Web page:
Political science major Studied in Shillong Meghalaya Nothing more
Khiamniungan is one of the major tribes, inhabiting the easternmost corner of the state of Nagaland in India. This community is endowed with rich culture and custom. Among their traditional institutions, the Morung(dormitory), a grand building was primarily the cornerstone and a pivotal institution for them.
A Brief History of Morung
Morung was an important educational and social institution basically for men in the traditional Khiamniungan tribe. It was here, the elders impart and foster the spirit of patriotism, respect, unity, helping each other and so on. It was a center of social, religious and political activities. Similarly, it was also a guard-house for the tribal village vigilantes at the climax of headhunting period.
Unfortunately, the rituals that are going to describe below are not in practice anymore. However, it continues to exist in the form of folklore that has been transmitted generations after generations.
Two well known traditional rituals which were entirely conducted by the menfolk in the village society are called Chamtsa and Kiolug. These practices continued for many generations associated with the main Morung called ah-amponiu.
Ritual of Chamtsa
The literal meaning of Chamtsa is 'wrapped and covered with leaves.' Likewise, along with this package, the warrior hombre offers a prayer inside the Morung. Only the warrior would know the content of an internal package and the prayer he offered. Upon completing, he would hang on the wall usually at the back of the interior building. It depends on the warrior for how long he wished to keep the package hanging.
Ritual of Kiolug
On the eve of every battle, a group of six warriors would perform a ritual called Kiolug with traditional attire at the anterior of the main Morung. They would perform this as a vow or pledge to kill the enemies by keeping the Dao(Naga national Sword) on the ground in front of them and jumped with temerity and courageous behavior. After sometime, the entire group of people would eagerly join them the process and meanwhile, people would consider that particular person likely to be killed by their enemies during the war if any of his traditional ornament would fall from his body.
The night after the ritual, these six warriors would sleep in the main Morung without a blanket and bedding till the dawn as an act of bravery to conquer the war. Moreover, after the war, the villagers would name the person kiolug(Insult, coward or wimp), if he returns without a single enemy's head. On the other hand, a 'great warrior' was labeled to a person with an enemy's head.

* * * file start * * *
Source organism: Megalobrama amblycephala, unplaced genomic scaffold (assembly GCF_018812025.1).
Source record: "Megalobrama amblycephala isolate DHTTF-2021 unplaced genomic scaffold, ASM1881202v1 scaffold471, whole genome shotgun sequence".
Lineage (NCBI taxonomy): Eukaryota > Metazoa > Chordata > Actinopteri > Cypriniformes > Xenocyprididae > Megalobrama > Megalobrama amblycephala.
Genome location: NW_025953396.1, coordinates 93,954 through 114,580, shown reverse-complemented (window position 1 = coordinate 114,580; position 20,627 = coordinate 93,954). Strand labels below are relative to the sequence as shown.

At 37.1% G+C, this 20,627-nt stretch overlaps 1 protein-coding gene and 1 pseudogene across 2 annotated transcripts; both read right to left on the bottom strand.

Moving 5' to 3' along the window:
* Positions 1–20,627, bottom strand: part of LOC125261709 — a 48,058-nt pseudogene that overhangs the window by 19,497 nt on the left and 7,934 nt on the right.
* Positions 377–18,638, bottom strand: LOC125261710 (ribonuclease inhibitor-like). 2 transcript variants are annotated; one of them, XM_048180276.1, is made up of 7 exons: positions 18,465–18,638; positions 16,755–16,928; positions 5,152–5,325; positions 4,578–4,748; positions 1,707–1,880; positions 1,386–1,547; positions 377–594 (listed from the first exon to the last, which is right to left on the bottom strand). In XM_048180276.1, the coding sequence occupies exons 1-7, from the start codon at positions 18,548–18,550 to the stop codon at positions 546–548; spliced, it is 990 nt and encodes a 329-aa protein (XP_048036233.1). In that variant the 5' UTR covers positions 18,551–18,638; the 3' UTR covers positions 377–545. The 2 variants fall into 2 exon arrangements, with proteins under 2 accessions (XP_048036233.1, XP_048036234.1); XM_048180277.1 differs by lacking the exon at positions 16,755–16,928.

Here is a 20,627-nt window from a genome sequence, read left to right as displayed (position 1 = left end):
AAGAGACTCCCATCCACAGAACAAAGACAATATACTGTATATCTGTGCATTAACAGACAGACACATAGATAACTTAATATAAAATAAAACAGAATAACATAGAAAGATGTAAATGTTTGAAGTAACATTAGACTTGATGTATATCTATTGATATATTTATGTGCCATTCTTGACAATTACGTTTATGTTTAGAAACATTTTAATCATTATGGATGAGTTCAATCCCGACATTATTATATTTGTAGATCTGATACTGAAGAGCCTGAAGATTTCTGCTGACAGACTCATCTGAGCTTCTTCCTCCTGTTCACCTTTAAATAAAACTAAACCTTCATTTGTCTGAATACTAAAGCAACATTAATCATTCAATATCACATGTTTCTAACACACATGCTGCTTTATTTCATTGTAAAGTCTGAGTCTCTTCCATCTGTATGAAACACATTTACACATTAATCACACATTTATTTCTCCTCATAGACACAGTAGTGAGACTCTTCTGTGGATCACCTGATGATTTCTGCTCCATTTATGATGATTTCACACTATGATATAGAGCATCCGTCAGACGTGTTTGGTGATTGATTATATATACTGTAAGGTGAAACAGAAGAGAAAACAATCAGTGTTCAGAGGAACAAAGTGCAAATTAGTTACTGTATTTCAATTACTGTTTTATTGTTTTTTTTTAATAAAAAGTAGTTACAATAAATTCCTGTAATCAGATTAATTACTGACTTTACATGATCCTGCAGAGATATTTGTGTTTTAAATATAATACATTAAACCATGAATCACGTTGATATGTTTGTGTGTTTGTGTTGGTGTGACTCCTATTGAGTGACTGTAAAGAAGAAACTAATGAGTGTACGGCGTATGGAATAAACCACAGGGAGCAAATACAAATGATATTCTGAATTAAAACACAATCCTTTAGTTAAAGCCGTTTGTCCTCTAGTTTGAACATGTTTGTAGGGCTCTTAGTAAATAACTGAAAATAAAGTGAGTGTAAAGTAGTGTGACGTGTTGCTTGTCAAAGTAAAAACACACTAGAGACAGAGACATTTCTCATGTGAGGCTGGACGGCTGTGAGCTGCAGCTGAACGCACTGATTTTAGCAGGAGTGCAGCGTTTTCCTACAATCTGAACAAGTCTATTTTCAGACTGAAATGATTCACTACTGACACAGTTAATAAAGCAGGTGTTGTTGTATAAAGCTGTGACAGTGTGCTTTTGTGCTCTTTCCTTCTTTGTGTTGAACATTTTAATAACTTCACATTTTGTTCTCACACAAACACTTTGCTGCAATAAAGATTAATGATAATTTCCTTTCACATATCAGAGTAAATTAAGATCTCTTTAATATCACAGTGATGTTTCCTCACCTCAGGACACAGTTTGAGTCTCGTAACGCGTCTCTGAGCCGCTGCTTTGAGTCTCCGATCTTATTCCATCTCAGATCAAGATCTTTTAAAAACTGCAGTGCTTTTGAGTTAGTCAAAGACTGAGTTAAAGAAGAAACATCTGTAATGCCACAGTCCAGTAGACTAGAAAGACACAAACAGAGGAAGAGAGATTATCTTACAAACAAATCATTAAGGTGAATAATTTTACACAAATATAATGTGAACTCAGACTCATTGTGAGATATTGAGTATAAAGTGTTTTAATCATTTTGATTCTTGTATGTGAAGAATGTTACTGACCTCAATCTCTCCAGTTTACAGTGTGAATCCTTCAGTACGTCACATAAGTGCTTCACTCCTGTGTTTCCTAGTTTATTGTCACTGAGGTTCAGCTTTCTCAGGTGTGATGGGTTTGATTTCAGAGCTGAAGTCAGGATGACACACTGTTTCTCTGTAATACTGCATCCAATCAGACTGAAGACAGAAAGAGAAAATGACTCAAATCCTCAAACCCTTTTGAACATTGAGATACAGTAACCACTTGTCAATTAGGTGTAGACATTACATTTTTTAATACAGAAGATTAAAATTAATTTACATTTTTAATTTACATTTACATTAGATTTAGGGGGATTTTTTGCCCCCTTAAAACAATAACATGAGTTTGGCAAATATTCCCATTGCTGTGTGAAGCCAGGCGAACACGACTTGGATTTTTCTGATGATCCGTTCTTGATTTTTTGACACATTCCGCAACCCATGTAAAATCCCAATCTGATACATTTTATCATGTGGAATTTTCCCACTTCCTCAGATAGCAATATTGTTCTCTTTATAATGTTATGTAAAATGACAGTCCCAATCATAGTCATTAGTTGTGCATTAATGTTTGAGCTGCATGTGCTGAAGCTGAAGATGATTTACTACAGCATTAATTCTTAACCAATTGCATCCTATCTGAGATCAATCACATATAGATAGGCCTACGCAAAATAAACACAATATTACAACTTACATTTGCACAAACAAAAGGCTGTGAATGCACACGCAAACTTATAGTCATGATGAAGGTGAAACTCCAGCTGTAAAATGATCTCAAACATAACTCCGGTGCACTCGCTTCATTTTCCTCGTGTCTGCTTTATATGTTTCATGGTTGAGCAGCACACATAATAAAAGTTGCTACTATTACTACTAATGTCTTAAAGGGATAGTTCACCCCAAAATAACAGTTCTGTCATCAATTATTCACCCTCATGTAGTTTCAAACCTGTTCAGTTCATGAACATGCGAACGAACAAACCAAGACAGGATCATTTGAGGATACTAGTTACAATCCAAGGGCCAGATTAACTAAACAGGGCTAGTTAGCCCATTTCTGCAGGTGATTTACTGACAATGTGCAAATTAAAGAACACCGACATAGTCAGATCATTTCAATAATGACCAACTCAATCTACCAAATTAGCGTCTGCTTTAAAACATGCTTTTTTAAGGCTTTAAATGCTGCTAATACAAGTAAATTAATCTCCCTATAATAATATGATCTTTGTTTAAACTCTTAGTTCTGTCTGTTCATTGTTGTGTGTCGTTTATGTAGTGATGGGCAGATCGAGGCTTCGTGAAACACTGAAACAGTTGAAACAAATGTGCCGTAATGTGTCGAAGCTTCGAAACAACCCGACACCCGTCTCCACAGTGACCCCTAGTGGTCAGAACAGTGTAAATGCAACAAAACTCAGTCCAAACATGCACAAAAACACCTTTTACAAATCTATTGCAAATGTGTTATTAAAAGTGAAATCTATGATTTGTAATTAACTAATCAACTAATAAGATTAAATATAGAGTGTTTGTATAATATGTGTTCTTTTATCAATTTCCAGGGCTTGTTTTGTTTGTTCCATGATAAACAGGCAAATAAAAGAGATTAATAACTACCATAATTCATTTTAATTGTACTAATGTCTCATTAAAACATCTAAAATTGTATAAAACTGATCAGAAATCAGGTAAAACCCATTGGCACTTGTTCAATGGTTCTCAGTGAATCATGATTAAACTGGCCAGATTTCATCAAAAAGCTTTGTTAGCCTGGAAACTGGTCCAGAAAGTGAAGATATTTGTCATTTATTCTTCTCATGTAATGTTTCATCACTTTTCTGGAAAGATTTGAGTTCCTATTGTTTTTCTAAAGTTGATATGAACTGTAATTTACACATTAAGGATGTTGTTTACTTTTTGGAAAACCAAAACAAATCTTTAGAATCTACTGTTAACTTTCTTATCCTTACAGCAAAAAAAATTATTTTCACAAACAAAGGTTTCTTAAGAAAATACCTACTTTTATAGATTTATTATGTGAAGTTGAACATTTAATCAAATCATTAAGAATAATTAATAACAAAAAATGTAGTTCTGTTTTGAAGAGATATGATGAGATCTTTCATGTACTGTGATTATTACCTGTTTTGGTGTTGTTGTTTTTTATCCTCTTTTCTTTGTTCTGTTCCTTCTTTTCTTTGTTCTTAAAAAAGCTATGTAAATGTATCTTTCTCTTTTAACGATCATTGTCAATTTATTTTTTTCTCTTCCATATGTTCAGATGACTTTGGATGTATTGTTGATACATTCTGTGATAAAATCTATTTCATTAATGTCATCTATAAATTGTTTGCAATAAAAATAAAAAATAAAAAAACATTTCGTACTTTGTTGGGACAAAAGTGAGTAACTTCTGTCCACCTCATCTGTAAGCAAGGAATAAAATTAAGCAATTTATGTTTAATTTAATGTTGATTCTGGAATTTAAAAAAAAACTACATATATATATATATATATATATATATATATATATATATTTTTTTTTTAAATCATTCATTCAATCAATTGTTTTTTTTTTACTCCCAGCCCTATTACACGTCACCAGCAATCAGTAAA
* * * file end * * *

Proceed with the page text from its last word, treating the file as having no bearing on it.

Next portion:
Inside view of Khiamniungan Morung.
Conventional Methods and Superstitions
In the village, meetings were held in the Morung and the records and discussion of these gatherings were kept secret from the womenfolk.
The night before a group of headhunters moved out to raid their opponent’s village or to wage war, they would sleep in the Morung for that particular night. At this juncture, men were never allowed to eat the food cooked by women as it was their traditional belief that their enemies would kill them on a battlefield. Moreover, these warriors after the war would again sleep over the night in the Morung.
Women were neither allowed to enter the Morung nor on the bamboo platforms as Khiamniungans believed that it caused the death of menfolk.
Log Drum/Slit Drum
Log drums of the Khiamniungans are huge enough to produce a tremendous sonic boom which can be easily heard by the entire village. It is enough for the several people to sit inside in a row.
Log drums were carved far away from the village. Similarly, it requires hard work, skills and months to complete the carvings. After completing the sculpture of the log drum, the elders in the village requests the entire menfolk to drag to a village. It is still prevalent in the village till today but it's use is not significant anymore.
In the traditional village society, these drums were used to signal the dangers and rare happenings.
© 2018 Array Shimmer
Array Shimmer (author) on May 24, 2018:
Thank you Kaylee
Kaylee on May 01, 2018: